State school report cards were released this month and although districts did not receive a letter grade, Northwestern Local School District had the second-highest performance index in Clark County.
Ohio’s report card system for K-12 schools usually includes letter grades for overall performance, and for a number of individual metrics — academic achievement, year-over-year progress, graduation rate and much more.
Those letter grades were not included in the report card for the COVID-disrupted 2020-21 school year, but some of the raw data was listed including academic, graduation and attendance measures.
Northwestern’s performance index, also known as the achievement component that measures state test performance, was 66%, second in the county only to Southeastern Local Schools’ 69.9%.
As far as chronic absenteeism, which is when at least 10% of the year’s instructional time is missing, Northwestern had a rate of 15.6. These numbers from last year were not available.
The district had a four-year graduation rate of 94.5%, compared to 98.1% last year and 97.4% in 2019, according to state report card data.
When it comes to the prepared for success component, which is how well-prepared students are for future opportunities, Northwestern scored 44.7%. Last year, the district scored 48%.
Prepared for success data measures college and career readiness through high school students’ ACT/SAT scores, Ohio Honors Diplomas, job industry credentials, College Credit Plus achievement and more.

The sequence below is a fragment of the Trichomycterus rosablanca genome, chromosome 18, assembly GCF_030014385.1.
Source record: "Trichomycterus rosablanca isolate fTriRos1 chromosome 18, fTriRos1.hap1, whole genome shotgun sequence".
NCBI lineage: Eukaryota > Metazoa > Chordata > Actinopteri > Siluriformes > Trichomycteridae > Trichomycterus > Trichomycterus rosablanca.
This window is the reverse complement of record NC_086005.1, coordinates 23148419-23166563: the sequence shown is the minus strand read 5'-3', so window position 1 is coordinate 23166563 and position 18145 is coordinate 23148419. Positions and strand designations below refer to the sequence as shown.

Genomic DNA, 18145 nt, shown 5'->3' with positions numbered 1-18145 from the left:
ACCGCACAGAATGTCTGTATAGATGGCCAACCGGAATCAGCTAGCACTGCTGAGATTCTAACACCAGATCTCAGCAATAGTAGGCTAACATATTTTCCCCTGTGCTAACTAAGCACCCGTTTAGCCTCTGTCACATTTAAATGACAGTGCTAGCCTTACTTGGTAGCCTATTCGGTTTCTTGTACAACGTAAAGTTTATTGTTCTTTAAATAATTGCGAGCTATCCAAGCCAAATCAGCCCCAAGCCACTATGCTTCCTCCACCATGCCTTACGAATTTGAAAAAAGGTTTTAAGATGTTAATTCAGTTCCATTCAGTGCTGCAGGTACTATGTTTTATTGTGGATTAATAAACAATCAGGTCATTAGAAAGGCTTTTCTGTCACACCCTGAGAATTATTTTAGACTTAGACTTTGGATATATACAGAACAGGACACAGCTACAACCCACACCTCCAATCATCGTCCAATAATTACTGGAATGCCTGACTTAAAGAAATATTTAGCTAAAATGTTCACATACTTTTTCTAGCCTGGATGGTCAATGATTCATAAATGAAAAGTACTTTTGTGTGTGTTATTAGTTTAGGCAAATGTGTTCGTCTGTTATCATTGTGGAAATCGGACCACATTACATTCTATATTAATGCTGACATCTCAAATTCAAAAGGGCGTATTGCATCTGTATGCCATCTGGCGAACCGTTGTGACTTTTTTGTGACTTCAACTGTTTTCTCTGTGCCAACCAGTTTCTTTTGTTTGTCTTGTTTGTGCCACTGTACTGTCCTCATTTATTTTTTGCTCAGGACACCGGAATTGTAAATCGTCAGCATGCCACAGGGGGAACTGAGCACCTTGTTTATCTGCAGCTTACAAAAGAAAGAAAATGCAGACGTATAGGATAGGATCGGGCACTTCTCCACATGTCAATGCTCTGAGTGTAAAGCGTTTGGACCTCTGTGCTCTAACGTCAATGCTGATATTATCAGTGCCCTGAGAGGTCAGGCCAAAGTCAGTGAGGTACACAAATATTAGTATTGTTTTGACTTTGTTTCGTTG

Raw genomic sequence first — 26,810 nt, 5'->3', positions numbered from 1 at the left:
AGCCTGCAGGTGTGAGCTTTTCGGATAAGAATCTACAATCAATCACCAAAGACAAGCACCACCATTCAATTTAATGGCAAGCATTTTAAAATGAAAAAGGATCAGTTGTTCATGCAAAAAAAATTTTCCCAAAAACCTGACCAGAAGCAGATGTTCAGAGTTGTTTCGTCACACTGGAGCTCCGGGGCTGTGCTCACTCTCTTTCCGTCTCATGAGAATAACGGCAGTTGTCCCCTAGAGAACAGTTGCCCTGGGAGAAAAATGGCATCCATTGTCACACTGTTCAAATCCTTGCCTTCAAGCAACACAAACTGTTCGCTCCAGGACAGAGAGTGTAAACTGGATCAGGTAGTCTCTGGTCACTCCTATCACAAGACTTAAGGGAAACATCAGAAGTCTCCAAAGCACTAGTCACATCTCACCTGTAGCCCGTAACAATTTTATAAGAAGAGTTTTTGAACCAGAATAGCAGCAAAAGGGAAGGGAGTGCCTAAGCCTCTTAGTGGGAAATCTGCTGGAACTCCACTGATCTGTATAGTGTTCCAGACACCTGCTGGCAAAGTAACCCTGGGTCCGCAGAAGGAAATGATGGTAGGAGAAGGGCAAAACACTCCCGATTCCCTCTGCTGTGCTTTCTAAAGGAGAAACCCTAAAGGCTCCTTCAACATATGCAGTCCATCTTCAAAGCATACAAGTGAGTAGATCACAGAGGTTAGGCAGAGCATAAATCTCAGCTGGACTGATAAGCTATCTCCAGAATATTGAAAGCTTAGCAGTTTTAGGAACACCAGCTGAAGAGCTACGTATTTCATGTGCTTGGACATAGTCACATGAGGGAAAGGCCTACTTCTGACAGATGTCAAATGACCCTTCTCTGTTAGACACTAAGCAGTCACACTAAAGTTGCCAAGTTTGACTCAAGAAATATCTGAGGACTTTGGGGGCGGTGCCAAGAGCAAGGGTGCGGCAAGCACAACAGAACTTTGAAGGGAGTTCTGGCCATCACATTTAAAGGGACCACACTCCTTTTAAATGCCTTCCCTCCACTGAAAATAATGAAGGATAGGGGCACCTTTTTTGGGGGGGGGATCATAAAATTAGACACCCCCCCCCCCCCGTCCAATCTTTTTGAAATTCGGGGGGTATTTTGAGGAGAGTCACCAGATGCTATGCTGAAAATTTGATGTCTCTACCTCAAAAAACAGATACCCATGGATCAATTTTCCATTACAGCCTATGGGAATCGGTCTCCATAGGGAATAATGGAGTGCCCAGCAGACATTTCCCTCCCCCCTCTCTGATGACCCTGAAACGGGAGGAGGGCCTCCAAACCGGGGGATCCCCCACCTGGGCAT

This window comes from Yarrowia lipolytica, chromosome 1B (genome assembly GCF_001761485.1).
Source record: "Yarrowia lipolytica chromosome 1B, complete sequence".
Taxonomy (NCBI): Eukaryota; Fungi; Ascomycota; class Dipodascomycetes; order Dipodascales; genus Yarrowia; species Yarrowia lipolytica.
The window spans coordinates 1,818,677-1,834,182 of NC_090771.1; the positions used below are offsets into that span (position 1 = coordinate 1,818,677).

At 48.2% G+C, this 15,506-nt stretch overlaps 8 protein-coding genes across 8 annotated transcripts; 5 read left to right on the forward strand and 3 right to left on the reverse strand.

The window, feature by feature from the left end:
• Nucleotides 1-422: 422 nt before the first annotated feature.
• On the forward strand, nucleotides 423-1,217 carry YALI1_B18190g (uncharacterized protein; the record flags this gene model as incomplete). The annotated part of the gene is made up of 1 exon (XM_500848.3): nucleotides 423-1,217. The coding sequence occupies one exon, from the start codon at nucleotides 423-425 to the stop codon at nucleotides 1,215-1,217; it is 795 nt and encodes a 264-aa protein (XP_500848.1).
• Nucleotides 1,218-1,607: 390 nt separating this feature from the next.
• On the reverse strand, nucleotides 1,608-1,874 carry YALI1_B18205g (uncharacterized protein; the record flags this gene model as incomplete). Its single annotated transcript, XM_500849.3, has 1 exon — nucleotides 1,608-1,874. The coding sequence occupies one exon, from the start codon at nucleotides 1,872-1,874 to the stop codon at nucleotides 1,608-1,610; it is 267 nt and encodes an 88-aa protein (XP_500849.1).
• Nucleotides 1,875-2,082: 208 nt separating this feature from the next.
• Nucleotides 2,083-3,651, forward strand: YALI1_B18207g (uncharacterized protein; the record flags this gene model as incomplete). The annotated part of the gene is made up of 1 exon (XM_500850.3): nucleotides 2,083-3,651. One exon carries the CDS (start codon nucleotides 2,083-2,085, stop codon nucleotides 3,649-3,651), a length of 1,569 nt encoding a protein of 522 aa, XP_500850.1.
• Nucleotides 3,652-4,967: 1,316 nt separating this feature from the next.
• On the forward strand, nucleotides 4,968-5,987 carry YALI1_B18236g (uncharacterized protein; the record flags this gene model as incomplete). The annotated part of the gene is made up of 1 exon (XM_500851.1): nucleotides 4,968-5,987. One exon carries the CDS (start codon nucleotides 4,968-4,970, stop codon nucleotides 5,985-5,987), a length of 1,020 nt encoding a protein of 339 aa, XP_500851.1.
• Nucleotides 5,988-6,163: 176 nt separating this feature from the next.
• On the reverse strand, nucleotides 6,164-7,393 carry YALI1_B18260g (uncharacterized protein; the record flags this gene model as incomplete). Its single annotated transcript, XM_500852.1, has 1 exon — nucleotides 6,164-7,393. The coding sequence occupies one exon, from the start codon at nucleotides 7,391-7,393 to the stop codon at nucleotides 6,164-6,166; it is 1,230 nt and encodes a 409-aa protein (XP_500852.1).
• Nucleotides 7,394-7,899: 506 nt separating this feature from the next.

Superintendent Jesse Steiner said he feels the only thing the report cards confirmed is that there is a “significant gap in learning that occurred because of the pandemic.”
Steiner said the district is working to close the learning gap.
“We have hired a learning recovery director. She is responsible for the five learning recovery teachers that we hired. The director is responsible for working with the staff to identify students who are behind, plan interventions, and implement learning recovery strategies. She is also responsible for budgeting the federal COVID money,” he said.
Each school and district usually receives an overall A-F grade on the report cards, and more than half of each school’s overall grade depends on how students perform on state tests each spring. The report cards also usually measure student achievement, performance index, year-over-year growth and gap closing.
Last year, schools got the equivalent of an “incomplete” mark and no A-F letter grades because there was much less data than usual. The report cards only contained a handful of normal data points as the spring 2020 state tests in English, math, science and social studies were canceled after mid-March coronavirus-related school closures. The main data categories available last year were graduation rates and high school “prepared for success” measures.
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